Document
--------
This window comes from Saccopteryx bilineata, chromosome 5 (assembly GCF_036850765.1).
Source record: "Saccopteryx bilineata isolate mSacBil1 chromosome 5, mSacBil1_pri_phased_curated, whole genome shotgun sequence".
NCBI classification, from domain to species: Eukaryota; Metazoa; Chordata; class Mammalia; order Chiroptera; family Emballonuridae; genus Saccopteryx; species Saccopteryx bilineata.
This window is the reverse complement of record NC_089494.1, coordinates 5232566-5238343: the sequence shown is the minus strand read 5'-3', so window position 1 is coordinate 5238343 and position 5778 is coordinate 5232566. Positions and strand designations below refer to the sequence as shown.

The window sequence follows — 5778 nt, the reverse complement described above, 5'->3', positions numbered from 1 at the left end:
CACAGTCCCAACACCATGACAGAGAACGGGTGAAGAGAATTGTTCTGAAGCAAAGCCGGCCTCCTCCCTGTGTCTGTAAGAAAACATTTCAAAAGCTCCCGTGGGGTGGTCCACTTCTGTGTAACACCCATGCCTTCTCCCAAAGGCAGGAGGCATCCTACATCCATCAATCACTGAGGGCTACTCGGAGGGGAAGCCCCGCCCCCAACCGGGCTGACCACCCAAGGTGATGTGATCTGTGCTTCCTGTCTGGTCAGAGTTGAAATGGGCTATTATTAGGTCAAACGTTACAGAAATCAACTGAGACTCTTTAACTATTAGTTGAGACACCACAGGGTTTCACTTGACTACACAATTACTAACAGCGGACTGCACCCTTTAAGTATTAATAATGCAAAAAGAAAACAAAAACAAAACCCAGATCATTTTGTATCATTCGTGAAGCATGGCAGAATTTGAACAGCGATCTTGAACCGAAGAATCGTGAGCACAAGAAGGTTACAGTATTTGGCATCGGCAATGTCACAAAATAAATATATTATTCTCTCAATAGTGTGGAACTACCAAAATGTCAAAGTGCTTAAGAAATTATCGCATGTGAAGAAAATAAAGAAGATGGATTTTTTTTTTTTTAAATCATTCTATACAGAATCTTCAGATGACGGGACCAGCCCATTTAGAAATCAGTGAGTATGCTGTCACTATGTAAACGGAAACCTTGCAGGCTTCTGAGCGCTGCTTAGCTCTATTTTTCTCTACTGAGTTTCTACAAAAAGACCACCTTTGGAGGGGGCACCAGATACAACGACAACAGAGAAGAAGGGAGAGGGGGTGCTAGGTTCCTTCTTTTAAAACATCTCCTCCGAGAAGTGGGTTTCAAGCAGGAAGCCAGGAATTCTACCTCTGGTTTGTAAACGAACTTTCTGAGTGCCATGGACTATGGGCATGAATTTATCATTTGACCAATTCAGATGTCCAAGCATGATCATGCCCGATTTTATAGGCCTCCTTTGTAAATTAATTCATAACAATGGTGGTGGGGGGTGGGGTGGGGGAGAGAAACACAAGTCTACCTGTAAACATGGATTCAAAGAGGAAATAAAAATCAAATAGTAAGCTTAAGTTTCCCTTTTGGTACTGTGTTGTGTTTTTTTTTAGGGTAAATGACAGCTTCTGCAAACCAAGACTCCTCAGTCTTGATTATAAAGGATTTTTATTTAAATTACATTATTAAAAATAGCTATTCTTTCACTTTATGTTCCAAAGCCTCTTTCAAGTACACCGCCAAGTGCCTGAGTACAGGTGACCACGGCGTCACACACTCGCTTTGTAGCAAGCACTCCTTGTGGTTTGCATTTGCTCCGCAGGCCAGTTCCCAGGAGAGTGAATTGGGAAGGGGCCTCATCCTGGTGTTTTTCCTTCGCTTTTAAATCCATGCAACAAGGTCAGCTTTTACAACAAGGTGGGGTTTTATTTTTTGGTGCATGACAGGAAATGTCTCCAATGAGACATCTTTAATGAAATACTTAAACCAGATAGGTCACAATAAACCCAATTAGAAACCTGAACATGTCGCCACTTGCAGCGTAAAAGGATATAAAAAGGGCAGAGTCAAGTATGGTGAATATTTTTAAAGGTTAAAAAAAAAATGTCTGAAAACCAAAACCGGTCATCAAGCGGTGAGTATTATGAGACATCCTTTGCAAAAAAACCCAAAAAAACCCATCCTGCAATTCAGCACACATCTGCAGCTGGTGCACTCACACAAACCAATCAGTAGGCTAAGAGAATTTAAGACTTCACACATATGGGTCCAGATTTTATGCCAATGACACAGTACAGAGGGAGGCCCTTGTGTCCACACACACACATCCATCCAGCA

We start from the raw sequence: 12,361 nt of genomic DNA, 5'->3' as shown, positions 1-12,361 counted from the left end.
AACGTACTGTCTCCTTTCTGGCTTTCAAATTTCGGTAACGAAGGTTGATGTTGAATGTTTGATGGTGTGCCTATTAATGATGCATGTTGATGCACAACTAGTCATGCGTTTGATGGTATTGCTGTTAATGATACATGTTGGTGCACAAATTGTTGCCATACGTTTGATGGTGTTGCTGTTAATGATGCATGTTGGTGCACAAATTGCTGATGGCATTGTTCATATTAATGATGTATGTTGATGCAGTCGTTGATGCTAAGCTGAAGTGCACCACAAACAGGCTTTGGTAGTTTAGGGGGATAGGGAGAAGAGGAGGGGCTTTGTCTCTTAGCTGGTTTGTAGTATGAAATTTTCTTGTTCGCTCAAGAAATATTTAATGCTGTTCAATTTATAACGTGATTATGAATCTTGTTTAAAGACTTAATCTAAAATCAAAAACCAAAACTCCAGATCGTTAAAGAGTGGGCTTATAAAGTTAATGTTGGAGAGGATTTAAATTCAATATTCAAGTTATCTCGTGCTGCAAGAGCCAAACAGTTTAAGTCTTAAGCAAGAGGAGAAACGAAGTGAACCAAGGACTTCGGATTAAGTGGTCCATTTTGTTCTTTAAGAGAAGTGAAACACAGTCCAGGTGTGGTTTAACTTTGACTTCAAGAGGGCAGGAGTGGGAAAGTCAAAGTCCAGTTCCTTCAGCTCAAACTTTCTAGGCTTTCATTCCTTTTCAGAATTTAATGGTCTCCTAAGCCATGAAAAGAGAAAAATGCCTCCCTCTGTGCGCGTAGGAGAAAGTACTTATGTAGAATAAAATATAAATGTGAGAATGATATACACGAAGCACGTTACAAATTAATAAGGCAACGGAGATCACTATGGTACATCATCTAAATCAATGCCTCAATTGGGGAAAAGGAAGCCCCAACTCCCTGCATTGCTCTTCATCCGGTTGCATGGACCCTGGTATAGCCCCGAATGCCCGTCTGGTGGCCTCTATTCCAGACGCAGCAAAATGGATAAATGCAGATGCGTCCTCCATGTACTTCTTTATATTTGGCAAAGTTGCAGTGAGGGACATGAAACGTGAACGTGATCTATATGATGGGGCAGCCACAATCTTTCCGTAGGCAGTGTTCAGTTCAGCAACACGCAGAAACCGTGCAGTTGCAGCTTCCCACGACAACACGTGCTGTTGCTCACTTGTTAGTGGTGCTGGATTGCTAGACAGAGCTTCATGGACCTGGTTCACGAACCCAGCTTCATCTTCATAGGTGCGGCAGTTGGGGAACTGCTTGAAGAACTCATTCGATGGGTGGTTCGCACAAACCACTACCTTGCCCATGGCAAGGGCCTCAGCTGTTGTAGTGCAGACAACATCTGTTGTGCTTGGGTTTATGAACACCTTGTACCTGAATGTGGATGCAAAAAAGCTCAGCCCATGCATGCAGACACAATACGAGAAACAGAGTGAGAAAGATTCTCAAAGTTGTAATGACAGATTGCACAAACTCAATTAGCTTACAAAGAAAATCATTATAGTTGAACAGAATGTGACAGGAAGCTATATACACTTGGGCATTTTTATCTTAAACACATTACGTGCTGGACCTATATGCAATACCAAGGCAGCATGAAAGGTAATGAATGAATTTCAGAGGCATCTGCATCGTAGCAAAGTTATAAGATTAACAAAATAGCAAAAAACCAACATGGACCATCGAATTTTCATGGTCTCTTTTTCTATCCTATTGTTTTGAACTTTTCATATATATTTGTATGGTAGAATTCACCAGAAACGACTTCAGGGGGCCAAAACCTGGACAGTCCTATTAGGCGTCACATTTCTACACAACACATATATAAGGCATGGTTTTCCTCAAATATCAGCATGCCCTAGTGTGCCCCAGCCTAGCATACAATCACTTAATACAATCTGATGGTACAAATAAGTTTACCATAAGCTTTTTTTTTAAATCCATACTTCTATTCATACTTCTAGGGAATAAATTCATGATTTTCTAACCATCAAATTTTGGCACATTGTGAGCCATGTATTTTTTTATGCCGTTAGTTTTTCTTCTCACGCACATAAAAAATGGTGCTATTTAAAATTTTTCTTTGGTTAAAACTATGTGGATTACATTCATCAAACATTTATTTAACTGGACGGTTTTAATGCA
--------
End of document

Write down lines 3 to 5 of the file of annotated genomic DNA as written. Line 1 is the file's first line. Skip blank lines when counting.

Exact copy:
NCBI classification, from domain to species: Eukaryota; Metazoa; Chordata; class Mammalia; order Chiroptera; family Emballonuridae; genus Saccopteryx; species Saccopteryx bilineata.
This window is the reverse complement of record NC_089494.1, coordinates 5232566-5238343: the sequence shown is the minus strand read 5'-3', so window position 1 is coordinate 5238343 and position 5778 is coordinate 5232566. Positions and strand designations below refer to the sequence as shown.

The window sequence follows — 5778 nt, the reverse complement described above, 5'->3', positions numbered from 1 at the left end: